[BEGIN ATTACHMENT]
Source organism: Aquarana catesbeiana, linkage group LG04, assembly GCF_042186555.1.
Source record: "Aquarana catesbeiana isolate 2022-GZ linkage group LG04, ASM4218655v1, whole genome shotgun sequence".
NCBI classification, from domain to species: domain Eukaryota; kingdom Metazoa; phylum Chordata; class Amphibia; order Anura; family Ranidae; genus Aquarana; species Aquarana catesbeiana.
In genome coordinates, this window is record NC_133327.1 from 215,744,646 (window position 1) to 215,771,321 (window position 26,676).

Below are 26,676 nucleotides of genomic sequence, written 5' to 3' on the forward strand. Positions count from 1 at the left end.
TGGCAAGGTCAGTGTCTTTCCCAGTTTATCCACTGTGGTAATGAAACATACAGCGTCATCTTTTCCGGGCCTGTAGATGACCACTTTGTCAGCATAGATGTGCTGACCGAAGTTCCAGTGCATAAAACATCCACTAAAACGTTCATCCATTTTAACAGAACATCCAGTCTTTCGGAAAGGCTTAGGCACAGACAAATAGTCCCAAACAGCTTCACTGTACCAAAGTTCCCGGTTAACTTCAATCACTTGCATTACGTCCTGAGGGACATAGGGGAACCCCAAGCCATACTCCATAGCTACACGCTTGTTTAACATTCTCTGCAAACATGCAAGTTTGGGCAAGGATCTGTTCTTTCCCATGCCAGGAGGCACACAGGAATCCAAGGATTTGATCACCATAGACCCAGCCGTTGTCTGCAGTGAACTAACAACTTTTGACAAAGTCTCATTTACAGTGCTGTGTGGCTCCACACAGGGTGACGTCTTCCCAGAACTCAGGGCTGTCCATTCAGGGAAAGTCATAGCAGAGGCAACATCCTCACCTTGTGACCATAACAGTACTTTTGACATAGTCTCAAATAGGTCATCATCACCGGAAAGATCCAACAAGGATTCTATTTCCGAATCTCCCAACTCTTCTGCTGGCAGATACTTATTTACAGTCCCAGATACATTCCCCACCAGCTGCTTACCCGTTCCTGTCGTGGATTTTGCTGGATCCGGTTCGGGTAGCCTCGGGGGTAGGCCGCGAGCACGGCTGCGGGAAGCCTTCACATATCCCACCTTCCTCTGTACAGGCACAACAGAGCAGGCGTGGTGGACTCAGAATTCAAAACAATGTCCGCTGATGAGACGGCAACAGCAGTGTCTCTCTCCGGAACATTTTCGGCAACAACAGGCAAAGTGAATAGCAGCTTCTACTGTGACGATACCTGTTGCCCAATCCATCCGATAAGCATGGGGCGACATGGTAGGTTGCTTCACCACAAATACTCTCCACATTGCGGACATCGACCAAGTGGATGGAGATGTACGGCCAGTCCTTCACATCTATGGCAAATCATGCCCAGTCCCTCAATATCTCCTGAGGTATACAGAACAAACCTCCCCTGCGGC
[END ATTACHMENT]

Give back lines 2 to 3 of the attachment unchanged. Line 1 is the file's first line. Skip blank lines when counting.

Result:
Source record: "Aquarana catesbeiana isolate 2022-GZ linkage group LG04, ASM4218655v1, whole genome shotgun sequence".
NCBI classification, from domain to species: domain Eukaryota; kingdom Metazoa; phylum Chordata; class Amphibia; order Anura; family Ranidae; genus Aquarana; species Aquarana catesbeiana.